Sure, many of the other characters don’t get much character development considering the runtime, but everyone does get their moment. Often portrayed as the “other” Westerns, the first recruit is Manuel Garcia-Ruflo’s Vasquez, a Mexican outlaw on the run. From there, it’s on up to recruit Ethan Hawke’s Midnight Robicheaux, a decorated sharpshooter from the war who suffers from PTSD. Coming with him is Byung-hun Lee’s Billy Rocks, a Chinese assassin who travels with Midnight (and has the best name in this movie). Vincent D’Onofrio’s portrayal of Jack Horne was something of a mixed bag as a lumbering mountain man whose time away from civilization caused him to speak unusually. Rounding out the seven is Martin Sensmeier as Red Harvest, a Camanche living in exile from his tribe. First Nation characters are often portrayed as a threat to “civilization” in Westerns, but The Magnificent Seven decides to break away from the stigma. Bringing this vision to life was Antoine Fuqua, perhaps best known for directing Denzel and Hawke in Training Day. Emma Cullen was also not portrayed as a “damsel in distress”, as would have been a common trope in the genre back in the day.

Diversity in ‘Red Dead Redemption’

The Magnificent Seven isn’t the only story told over the past few years that have taken aims at rectifying Hollywood’s reimagining of history. The acclaimed video game Red Dead Redemption 2 may have gotten a lot of praise for its story and gameplay, but we should also shine a light on how it portrayed race in a decidedly difficult time in history.

Red Dead Redemption 2‘s protagonist Arthur Morgan is part of the Van der Linde gang, a group of outlaws and thieves on the run after a botched job. But the group isn’t made up of a bunch of fair-skinned ruffians you’d probably see on the big screen. There’s the mixed-raced Charles Smith, who is half Native American and half African American and finds himself something of an outcast amongst both groups. Lenny is an African-American whose parents were former slaves. The group plays host to a variety of women too, from Tilly to Mary-Beth to Sadie Adler, and each is different from the last, some are with the group more for security and shelter, some as active participants in tasks like thievery and murder. Regardless, the game paints a tapestry composed of a wide variety of people from many creeds, each with their motivations for traveling the land with a group of outlaws in the final days of the wild west.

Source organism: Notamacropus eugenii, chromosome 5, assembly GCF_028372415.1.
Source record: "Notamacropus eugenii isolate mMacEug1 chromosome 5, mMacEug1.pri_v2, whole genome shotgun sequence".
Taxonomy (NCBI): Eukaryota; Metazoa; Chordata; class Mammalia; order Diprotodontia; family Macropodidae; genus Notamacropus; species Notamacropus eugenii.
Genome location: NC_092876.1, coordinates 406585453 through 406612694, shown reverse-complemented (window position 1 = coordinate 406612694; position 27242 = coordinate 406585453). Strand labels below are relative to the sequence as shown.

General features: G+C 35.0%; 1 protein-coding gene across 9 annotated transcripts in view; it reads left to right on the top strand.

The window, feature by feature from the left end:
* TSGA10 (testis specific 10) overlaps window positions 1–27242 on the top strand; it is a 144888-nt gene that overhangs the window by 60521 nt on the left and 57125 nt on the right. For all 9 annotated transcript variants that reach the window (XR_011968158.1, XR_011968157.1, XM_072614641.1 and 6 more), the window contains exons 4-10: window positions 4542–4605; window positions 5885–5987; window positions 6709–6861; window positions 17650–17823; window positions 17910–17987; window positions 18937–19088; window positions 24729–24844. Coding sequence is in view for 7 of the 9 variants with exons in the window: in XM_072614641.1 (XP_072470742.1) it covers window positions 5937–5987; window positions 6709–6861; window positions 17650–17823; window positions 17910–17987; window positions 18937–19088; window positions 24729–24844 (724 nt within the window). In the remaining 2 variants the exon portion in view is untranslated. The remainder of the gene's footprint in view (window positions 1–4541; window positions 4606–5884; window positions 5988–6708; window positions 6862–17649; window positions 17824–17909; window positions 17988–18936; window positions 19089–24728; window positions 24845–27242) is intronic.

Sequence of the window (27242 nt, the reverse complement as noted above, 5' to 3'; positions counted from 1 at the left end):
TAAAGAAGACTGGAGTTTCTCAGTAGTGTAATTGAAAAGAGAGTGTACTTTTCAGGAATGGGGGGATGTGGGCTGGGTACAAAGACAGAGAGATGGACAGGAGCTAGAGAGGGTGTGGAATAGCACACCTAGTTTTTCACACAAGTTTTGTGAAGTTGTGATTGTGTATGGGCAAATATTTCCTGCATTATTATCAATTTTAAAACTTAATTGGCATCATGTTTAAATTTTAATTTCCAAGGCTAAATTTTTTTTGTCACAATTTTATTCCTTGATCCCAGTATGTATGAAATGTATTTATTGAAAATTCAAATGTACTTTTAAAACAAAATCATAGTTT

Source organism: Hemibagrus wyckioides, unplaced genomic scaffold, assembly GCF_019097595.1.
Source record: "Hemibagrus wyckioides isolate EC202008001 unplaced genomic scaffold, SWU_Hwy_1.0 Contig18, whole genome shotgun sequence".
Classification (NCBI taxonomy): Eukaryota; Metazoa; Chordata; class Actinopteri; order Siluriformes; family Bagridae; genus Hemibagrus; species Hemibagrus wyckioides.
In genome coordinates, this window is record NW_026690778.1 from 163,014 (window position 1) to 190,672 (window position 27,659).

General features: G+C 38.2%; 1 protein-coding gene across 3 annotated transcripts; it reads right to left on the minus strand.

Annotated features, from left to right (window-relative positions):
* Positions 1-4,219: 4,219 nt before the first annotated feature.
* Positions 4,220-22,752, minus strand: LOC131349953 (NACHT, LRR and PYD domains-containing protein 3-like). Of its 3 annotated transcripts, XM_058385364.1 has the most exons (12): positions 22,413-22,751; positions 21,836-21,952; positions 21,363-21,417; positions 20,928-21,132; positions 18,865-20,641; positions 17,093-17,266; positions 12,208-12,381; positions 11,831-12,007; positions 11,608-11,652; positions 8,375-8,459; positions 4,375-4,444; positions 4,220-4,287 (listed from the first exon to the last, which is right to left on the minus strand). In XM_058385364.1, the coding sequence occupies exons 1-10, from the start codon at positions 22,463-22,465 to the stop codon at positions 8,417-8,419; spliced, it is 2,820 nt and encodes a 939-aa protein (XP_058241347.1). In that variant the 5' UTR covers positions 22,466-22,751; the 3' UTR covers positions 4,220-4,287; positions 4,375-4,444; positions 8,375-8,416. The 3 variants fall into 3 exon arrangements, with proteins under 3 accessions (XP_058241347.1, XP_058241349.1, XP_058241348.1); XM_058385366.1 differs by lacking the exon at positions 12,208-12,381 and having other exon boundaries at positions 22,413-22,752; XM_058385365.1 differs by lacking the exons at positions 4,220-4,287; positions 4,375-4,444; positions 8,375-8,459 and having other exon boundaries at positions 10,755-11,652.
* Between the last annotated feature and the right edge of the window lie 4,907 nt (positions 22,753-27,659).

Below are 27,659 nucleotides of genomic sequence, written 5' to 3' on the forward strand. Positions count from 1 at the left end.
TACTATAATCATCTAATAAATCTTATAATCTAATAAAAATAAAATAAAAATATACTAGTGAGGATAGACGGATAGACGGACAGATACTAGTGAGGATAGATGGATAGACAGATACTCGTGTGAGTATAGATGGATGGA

Changing Things Up In ‘The Harder They Fall’

We’re now at a point where the Western genre is starting to explore new, and previously unthinkable, stories not possible in the heydey of the genre. Films like Netflix’s The Harder They Fall is an African American revisionist history western inspired by real events and cowboys, but like Hamilton, changed the skin tone of all the characters in the story. The movie is pretty conscious of how it remixes history and British director Jeymes Samuel wears this fact on his sleeve when talking about the movie:

The frustrating thing was the vantage point they were shown through,” he says. “If you were a woman you were subservient in some way, and if you were of any ethnicity other than white you were treated as less than human. I still love those movies, [but] everything we learnt about westerns was skewed.”

Hopefully, we’ll come to a day where we see the period Western genre through the prism of history versus the guise of bias and that the casting of an African American in the lead of a movie won’t cause an uproar. I’m sure there are many who think they know the real history thanks to the abundance of media released over the years that have painted a very distinct picture, but as we peel back the layers a bit, we learn that history has not been kind to those seen as “other” in the western genre. Maybe one day we’ll get a major Hollywood movie about Bass Reeves that sticks the landing.